Initially focusing on representations of the idealized female form, my work has examined the dynamic between flawed and flawless bodies rendered through a hyperrealistic and uncanny approach. Using digital/analog photography and 3D computer generated imagery, I engage with these mediums as a way to confront cultural and societal ideals of beauty. More recently, my research looks into a feminist discourse of technology and the posthuman body. My interest in these theories raises questions of boundaries between real bodies and data bodies, and utilizes the figurative cyborg as a way of revealing perspectives that are multiple and flexible. Placing the body at the centre of these concepts, I approach my work through a critical and speculative lens that aims to break down traditional Western thought. Currently working with a process of photomontage, I aim to blur the boundaries between human – animal – organism – machine. Using a fragmented and complex approach, I combine photographs with computer-generated imagery to create hybrid forms. Questions that continue to emerge from my research and work revolve around human subjectivity, and ask how changing technologies impact how we think about ourselves and our bodies in a contemporary digital age.
During the Luminous Bodies residency, I will explore the idea of Phantasmagoria through the creation of a site-specific installation. A historical form of entertainment, this horror theatre of projected images confronted the audience through fear of the unknown. With the use of puppets, light, and shadow, my phantasmagoria will reveal a merging of shadows cast by our own bodies and the puppets as we move through the space. The defining line between bodies will become blurred; sparking a curiosity with our shadows that otherwise has been known to represent the darker side of the human self. Hidden fears, conflicts, and the unknown will become part of a larger narrative that exposes a heterogeneous perspective towards bodies of all shapes, sizes, and identities. I aim to create this environment during the residency to spark conversations about what it means to be Othered and to experience through shadows, the diverse bodily perspectives of those amongst us.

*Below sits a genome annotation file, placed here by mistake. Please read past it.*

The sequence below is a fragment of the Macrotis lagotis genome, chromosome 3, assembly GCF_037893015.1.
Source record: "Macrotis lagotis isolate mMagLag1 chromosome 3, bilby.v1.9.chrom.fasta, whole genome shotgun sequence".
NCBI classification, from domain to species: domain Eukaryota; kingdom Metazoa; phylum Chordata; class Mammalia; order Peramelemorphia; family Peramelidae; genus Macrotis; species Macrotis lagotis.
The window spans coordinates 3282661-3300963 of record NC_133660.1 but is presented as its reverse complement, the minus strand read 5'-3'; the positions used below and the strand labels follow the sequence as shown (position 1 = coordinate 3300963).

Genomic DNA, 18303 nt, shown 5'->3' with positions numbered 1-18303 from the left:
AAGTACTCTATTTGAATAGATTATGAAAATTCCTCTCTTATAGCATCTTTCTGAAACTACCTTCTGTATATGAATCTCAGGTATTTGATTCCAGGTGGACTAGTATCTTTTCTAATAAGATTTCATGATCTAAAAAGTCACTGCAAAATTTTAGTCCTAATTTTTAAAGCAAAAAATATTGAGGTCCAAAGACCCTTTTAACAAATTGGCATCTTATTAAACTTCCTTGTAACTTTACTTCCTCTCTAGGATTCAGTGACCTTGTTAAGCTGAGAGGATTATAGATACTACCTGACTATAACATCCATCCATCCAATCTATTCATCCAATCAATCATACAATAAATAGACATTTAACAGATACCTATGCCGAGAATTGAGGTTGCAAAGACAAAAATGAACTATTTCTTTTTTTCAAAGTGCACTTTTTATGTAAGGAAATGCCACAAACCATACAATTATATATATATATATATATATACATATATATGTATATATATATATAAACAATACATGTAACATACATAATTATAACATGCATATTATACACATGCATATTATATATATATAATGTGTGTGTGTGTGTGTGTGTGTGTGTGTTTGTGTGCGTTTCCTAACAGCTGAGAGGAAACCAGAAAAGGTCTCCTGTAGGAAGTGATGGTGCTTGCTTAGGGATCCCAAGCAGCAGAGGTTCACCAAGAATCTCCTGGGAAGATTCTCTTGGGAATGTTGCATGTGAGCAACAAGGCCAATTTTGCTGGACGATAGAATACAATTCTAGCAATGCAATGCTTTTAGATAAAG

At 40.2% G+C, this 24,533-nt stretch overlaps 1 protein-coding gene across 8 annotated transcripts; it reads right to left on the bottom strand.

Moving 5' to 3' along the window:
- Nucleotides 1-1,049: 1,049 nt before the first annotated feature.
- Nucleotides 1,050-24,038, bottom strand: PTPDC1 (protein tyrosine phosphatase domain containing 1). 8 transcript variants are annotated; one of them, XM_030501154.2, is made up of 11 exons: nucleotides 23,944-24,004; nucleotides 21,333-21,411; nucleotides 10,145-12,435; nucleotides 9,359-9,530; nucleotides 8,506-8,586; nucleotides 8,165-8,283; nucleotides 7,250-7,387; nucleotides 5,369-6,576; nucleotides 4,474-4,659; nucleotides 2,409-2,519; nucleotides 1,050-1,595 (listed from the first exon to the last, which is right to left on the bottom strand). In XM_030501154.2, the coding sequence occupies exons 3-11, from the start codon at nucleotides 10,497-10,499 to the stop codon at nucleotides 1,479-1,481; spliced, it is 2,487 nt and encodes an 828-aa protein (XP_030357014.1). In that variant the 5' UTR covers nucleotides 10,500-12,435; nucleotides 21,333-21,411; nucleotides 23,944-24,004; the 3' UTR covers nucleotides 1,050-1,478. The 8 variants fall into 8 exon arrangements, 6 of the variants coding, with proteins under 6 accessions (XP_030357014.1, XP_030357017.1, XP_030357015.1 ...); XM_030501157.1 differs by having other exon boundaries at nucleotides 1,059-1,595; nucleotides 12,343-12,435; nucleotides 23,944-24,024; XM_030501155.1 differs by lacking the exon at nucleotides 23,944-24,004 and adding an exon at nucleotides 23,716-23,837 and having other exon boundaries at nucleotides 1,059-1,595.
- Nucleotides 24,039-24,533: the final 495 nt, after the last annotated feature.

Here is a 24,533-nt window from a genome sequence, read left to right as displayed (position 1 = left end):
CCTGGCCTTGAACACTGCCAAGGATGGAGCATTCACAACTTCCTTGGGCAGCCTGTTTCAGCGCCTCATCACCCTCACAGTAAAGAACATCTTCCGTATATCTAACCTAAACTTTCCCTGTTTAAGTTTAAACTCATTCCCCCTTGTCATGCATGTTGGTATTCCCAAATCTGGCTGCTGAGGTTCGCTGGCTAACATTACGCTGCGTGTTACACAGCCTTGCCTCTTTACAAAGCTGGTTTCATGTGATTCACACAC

Katarina Marinic grew up in the suburbs of Toronto and completed her BFA with a major in photography at Nova Scotia College of Art & Design (NSCAD University) in 2017. Previous to this she earned a Diploma in Applied Photography from Sheridan College in 2005, and worked for many years as a commercial photo retoucher in Toronto. She is the recipient of the 2016 Starfish Student Awards at NSCAD University, and was recently part of the group exhibition Life & Limbat OMAH in Orillia, Ontario. Katarina is currently studying towards an MFA at NSCAD University in Halifax, Nova Scotia, Canada.